In a major speech to healthcare industry leaders early Wednesday morning, Health and Human Services Secretary Alex Azar shared with his audience at the World Health Care Congress, being held at the Marriott Wardman Park Hotel in Washington, D.C., his agency’s broad strategies for transforming the U.S. healthcare system. Azar pointed to what he sees as the absolute necessity of fundamentally transforming the healthcare system to make it less costly, more transparent, more consumer-centric, of higher documented quality, and better connected through data and information.
Among the top priorities Secretary Azar cited early on in his speech: accelerating the value-based transformation of the healthcare system; combatting the opioid abuse crisis; and addressing the cost and quality of U.S. healthcare. Speaking of the healthcare system he envisions, he said that “Such a system will pay for health and outcomes rather than sickness.”
Further, Azar said, “We at HHS know that the idea of value-based transformation is not new. President Bush, in whose administration I served, and President Obama, both worked on this. I personally worked on this under Mike Leavitt,” a Bush Administration HHS Secretary. “HHS has often lagged behind the private sector, where so many of you have made so much progress,” he said. “Everyone here recognizes that the current system will not last,” as it has become unsustainable because of its cost.
HHS Secretary Alex Azar speaking Wednesday
Azar cited four top goals for HHS as an agency in the immediate future: “maximizing the promise of health IT; improving transparency in price and quality; pioneering bold new models in Medicare and Medicaid; removing artificial regulatory barriers and burdens that impede care coordination.” And, he added, “The best way to identify and reward value is through a marketplace of many players, and where necessary, through third-party payers.”
Azar spent some time promoting the rollout of the Blue Button 2.0 program, which Seema Verma, Administrator of the Centers for Medicare and Medicaid Services (CMS), had promoted both at the HIMSS Conference on March 6, and again on Monday at the World Health Care Congress. Indeed, as Administrator Verma had said on Monday, Blue Button 2.0, which is a part of the broader CMS MyHealthEData Initiative that she had announced at HIMSS18 on March 6. On Monday at WHCC, Verma had described Blue Button 2.0 as “a developer-friendly, standards-based API [application programming interface], which will allow a majority of beneficiaries connect their claims data to payers. We are also working to advance price transparency,” she added. “In virtually every sector of the economy, you are aware of the cost of services before you accept them. Patients need to know” the costs and value of healthcare services received, she said. What’s more, she said, “We are proposing a requirement that hospitals post their charges online. We’re just getting started, and are asking for input” from provider leaders nationwide.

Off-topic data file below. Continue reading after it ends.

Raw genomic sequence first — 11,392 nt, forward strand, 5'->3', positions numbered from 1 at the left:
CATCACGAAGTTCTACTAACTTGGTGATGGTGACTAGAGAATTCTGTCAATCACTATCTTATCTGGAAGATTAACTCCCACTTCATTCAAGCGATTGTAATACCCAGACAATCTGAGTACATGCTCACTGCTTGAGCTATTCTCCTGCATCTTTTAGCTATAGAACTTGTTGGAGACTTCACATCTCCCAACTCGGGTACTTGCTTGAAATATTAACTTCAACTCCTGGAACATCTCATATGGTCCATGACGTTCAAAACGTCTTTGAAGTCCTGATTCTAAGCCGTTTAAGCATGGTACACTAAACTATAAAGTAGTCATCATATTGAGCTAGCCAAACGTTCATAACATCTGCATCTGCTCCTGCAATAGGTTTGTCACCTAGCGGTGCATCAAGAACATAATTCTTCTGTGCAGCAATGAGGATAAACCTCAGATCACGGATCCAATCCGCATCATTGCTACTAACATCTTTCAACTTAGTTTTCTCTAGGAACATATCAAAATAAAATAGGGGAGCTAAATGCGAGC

Compelling provider pricing transparency, via rulemaking
With regard to that, Azar spent some time talking about a major element in the proposed rule for 2019 the draft Fiscal Year 2019 Inpatient Prospective Payment System, which was announced on April 24. As articulated on the HHS website, “CMS’s proposed policy changes include: requiring hospitals to post their standard list of prices on the Internet and in a machine-readable format, rather than just being required to make them available in some form; focusing the Electronic Health Record Incentive Program on promoting interoperability, to allow patients to control their records and access them in a usable format; eliminating duplicative. overly burdensome, or out-of-date quality measures through the ‘Meaningful Measures’ initiative.” That April 24 announcement also noted that “CMS also issued a Request for Information soliciting comment on new ways to: “Stop “surprise billing” by providers; provide patients better information up front about the out-of-pocket costs they will face; encourage further transparency from providers, including providing tools for comparing prices and making public which institutions are out of compliance with transparency measures; push providers reimbursed by Medicare to take more steps in making their electronic health records interoperable.”
“We’ve spent more than a decade talking about the importance of interoperability,” Azar said this morning. “Today, progress has been made on interoperability, but more importantly, new technology has made it possible for govt to be focused on the what, not the how, of interoperability. Patients ought to have access to their own data, period,” he said. “But they also need access to data on price and quality. Knowledge is power. And knowing more information can lead to better healthcare.”
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